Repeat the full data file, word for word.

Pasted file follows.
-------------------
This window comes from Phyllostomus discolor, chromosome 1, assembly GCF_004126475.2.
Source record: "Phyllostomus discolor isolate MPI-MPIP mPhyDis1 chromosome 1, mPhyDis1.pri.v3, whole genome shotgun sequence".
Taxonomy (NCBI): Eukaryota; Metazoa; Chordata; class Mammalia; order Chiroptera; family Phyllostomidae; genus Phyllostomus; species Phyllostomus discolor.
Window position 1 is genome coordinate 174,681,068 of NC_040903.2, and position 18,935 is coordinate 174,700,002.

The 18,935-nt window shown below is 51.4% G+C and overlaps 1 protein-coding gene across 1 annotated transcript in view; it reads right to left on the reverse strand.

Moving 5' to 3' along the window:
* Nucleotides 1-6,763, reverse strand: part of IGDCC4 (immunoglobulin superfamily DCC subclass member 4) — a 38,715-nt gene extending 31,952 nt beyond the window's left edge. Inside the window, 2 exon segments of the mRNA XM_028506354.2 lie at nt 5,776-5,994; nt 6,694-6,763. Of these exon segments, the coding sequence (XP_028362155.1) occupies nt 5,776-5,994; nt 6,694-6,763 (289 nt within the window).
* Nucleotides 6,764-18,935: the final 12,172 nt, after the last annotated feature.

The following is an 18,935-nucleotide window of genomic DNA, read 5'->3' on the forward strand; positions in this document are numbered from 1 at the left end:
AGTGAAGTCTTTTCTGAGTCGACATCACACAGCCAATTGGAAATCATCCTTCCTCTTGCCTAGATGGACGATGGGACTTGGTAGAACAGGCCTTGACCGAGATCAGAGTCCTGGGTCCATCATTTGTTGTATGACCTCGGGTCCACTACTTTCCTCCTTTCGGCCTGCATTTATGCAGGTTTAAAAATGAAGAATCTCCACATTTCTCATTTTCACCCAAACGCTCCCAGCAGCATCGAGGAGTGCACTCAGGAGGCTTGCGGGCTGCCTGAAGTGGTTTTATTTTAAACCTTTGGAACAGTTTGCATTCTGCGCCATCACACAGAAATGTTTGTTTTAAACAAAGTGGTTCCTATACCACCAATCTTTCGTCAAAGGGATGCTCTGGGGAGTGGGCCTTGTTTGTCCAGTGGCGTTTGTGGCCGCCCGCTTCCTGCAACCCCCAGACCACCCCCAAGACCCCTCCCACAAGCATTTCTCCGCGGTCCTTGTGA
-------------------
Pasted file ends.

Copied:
This window comes from Phyllostomus discolor, chromosome 1, assembly GCF_004126475.2.
Source record: "Phyllostomus discolor isolate MPI-MPIP mPhyDis1 chromosome 1, mPhyDis1.pri.v3, whole genome shotgun sequence".
Taxonomy (NCBI): Eukaryota; Metazoa; Chordata; class Mammalia; order Chiroptera; family Phyllostomidae; genus Phyllostomus; species Phyllostomus discolor.
Window position 1 is genome coordinate 174,681,068 of NC_040903.2, and position 18,935 is coordinate 174,700,002.

The 18,935-nt window shown below is 51.4% G+C and overlaps 1 protein-coding gene across 1 annotated transcript in view; it reads right to left on the reverse strand.

Moving 5' to 3' along the window:
* Nucleotides 1-6,763, reverse strand: part of IGDCC4 (immunoglobulin superfamily DCC subclass member 4) — a 38,715-nt gene extending 31,952 nt beyond the window's left edge. Inside the window, 2 exon segments of the mRNA XM_028506354.2 lie at nt 5,776-5,994; nt 6,694-6,763. Of these exon segments, the coding sequence (XP_028362155.1) occupies nt 5,776-5,994; nt 6,694-6,763 (289 nt within the window).
* Nucleotides 6,764-18,935: the final 12,172 nt, after the last annotated feature.

The following is an 18,935-nucleotide window of genomic DNA, read 5'->3' on the forward strand; positions in this document are numbered from 1 at the left end:
AGTGAAGTCTTTTCTGAGTCGACATCACACAGCCAATTGGAAATCATCCTTCCTCTTGCCTAGATGGACGATGGGACTTGGTAGAACAGGCCTTGACCGAGATCAGAGTCCTGGGTCCATCATTTGTTGTATGACCTCGGGTCCACTACTTTCCTCCTTTCGGCCTGCATTTATGCAGGTTTAAAAATGAAGAATCTCCACATTTCTCATTTTCACCCAAACGCTCCCAGCAGCATCGAGGAGTGCACTCAGGAGGCTTGCGGGCTGCCTGAAGTGGTTTTATTTTAAACCTTTGGAACAGTTTGCATTCTGCGCCATCACACAGAAATGTTTGTTTTAAACAAAGTGGTTCCTATACCACCAATCTTTCGTCAAAGGGATGCTCTGGGGAGTGGGCCTTGTTTGTCCAGTGGCGTTTGTGGCCGCCCGCTTCCTGCAACCCCCAGACCACCCCCAAGACCCCTCCCACAAGCATTTCTCCGCGGTCCTTGTGA